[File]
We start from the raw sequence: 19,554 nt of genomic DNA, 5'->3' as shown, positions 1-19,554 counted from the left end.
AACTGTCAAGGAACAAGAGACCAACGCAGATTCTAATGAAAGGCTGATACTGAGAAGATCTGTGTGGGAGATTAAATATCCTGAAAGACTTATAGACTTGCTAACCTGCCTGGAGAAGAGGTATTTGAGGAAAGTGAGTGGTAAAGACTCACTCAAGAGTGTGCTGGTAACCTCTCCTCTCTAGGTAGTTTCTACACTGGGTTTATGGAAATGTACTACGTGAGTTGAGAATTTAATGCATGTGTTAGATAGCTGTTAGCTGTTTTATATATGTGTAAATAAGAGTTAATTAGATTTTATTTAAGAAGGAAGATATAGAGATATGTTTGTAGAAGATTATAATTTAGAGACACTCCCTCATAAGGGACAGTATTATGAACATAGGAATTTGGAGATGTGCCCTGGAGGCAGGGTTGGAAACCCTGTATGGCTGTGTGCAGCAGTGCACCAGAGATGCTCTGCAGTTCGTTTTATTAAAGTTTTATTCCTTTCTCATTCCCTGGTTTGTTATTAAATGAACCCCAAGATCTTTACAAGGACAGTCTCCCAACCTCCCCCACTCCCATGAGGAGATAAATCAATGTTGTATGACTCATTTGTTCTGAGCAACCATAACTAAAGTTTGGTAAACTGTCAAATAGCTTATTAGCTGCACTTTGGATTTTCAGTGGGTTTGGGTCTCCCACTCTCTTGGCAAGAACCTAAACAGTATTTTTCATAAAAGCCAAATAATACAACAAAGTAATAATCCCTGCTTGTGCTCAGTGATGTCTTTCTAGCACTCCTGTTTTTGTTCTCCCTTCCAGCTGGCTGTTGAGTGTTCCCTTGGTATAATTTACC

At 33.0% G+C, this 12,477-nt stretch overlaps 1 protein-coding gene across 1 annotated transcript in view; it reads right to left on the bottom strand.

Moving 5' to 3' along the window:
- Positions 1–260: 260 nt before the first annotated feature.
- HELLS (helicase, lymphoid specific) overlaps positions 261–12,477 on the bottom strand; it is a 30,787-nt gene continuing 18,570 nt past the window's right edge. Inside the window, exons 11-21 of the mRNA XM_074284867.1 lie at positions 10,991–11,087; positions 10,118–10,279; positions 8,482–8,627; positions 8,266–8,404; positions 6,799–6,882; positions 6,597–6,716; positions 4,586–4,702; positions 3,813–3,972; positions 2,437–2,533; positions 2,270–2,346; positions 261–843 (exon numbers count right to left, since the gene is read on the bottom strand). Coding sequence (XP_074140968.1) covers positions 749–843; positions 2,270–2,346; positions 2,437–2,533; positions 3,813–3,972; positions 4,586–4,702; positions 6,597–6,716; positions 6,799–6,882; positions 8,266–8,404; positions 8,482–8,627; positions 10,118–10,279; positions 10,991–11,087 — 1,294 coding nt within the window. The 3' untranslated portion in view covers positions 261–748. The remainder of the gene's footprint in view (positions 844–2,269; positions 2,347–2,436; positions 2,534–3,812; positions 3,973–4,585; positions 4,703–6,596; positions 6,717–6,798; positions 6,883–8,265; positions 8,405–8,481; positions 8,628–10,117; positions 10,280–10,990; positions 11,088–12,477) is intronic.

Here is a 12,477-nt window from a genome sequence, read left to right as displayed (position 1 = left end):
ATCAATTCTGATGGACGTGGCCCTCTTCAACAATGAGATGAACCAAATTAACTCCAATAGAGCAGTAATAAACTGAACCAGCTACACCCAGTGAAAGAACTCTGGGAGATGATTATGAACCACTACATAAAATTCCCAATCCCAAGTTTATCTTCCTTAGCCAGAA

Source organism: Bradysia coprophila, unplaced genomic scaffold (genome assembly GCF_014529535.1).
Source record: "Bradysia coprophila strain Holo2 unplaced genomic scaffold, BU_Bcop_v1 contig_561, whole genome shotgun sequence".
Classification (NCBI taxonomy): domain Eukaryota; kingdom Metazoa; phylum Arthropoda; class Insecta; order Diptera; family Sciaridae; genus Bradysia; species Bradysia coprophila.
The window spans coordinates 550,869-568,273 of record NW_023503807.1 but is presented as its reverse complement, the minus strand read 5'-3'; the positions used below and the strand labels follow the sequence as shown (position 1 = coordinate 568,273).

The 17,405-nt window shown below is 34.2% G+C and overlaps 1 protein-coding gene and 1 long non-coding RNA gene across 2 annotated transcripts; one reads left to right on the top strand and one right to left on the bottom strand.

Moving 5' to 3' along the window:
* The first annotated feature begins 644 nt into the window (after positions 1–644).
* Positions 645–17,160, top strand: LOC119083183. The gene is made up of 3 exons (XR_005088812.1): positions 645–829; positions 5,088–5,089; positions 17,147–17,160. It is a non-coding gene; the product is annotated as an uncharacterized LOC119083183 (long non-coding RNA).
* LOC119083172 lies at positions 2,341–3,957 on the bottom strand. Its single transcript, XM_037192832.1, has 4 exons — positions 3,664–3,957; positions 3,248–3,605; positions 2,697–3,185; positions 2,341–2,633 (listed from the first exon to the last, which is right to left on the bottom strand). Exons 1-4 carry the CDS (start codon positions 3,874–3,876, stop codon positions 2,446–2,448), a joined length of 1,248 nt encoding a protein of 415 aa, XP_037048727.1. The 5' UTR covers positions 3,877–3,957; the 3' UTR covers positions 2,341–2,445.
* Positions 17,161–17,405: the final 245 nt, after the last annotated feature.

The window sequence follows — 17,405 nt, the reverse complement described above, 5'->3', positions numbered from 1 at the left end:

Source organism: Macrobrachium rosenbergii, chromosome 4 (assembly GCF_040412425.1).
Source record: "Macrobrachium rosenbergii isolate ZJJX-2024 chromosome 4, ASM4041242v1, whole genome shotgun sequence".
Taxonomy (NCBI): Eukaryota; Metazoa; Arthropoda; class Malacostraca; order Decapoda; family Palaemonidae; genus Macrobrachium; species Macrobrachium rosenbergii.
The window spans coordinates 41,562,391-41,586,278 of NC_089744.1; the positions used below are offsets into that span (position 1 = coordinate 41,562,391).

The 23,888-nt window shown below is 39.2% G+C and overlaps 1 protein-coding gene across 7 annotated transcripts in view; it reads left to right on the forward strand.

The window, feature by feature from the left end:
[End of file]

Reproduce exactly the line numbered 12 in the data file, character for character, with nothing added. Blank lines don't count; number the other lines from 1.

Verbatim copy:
The window spans coordinates 550,869-568,273 of record NW_023503807.1 but is presented as its reverse complement, the minus strand read 5'-3'; the positions used below and the strand labels follow the sequence as shown (position 1 = coordinate 568,273).